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shameless pleading





Holy Mackerel

It’s probably conspiring with the Bart Simpson Chia Pet.

Dear Word Detective: Where did the term “Holy mackerel” come from? — John.

That’s a darn good question, but am I the only one around here who gets creeped out by that phrase? After staring at it a minute or two, all I could think of was the Big Mouth Billy Bass novelty gag I stashed in my closet about ten years ago. I’m afraid it’s mad at me. For the uninitiated, Billy Bass was an animatronic fish, mounted on a plastic wall plaque, that sang such tunes as “Don’t Worry, Be Happy” and “Take Me to the River” while wiggling in a disturbing fashion. Billy Bass was a fad in the early 2000s, and appeared several times on The Sopranos, both as the toy itself and as the inspiration for a talking fish in one of Tony’s dreams. (Said fish was channeling Salvatore Bonpensiero, a mob turncoat Tony murdered and disposed of at sea, and who thus “sleeps with the fishes.”) Anyway, Billy’s somewhere in that closet, biding his time.

“Holy mackerel” is, of course, an interjection expressing astonishment or dismay (“Holy mackerel! What a way to run an army!” 1958), and first became popular around the 1870s. It’s one of a family of such phrases, all appearing in the 19th century, including such hardy perennials as “Holy smoke” (or “smokes”), “Holy cow” and “Holy Moses.”

“Mackerel” are actually a family of several related species of ocean fish that have in common a striped body and deeply forked tail. Mackerel are a popular food fish around the world, but apparently spoil quickly and “stinking like a mackerel” is a common metaphor in literature.

The name “mackerel,” which first appeared in English around 1300, is a bit of a mystery. Probably the most common (and certainly the most entertaining) explanation ties “mackerel” the fish to the Old French word “mackerele,” which means “procurer” or “pimp.” The English form of the French word, also “mackerel,” has been used to mean “pimp” since the 15th century (“Hundreds of ‘night birds’ and their ‘mackerels’ and other vice-pushers were sent packing.”1981).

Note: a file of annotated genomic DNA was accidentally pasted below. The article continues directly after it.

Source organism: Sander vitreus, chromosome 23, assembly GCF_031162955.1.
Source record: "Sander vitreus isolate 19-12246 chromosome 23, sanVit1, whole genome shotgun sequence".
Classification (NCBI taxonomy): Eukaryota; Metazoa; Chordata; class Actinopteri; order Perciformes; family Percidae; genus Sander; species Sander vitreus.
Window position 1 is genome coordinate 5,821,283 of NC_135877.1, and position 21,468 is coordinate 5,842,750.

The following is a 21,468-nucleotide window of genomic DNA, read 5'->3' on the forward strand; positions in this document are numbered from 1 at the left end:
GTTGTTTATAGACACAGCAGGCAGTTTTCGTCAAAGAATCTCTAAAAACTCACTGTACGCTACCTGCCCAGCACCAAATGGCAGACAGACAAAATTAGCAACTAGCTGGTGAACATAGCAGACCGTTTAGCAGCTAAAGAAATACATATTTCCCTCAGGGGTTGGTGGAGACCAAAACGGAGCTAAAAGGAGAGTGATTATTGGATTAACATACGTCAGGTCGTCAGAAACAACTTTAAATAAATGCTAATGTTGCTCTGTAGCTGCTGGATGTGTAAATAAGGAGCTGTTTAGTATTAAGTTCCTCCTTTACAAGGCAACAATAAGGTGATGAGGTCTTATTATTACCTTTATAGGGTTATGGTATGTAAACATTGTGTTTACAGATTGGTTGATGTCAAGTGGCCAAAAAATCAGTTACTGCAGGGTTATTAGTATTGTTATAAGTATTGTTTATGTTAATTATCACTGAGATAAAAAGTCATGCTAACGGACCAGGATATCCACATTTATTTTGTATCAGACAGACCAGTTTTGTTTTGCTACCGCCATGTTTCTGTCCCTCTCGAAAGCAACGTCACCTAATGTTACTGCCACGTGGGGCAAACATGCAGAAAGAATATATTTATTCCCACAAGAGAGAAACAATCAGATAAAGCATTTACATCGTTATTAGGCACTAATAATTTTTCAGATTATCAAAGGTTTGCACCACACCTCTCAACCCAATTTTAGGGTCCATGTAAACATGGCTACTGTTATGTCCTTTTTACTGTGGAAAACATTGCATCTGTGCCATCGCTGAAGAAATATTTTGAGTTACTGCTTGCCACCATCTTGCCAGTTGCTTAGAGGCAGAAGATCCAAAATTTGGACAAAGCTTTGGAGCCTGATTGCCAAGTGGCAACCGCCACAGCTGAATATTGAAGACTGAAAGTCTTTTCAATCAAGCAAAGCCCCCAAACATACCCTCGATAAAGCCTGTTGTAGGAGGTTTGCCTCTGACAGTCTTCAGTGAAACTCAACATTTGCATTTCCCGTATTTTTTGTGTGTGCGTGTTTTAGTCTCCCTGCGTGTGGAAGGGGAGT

Tying the name of a small fish to a word meaning “pimp” might seem to pose an insurmountable task, but the human imagination was, apparently, up to the job. The mackerel fish, goes the theory, was called that because people believed that it played an unspecified but important role in the life-cycle of another staple fish, the herring, by somehow facilitating Mommy Herring and Daddy Herring getting together. Personally, I don’t even want to think about how people thought this worked, but there it is. Not surprisingly, most etymological authorities have considered this “fish pimp” theory bunk, not least because no one even suggested it until the 19th century.

As for why mackerel crops up in “Holy mackerel,” the most likely explanation also applies to “Holy Moses.” Both “Holy mackerel” and “Holy Moses” probably arose as euphemistic forms of “Holy Mary,” which might well be considered blasphemous if used as a casual oath or expression of surprise. “Holy mackerel” is apparently just weird enough to pass theological muster.

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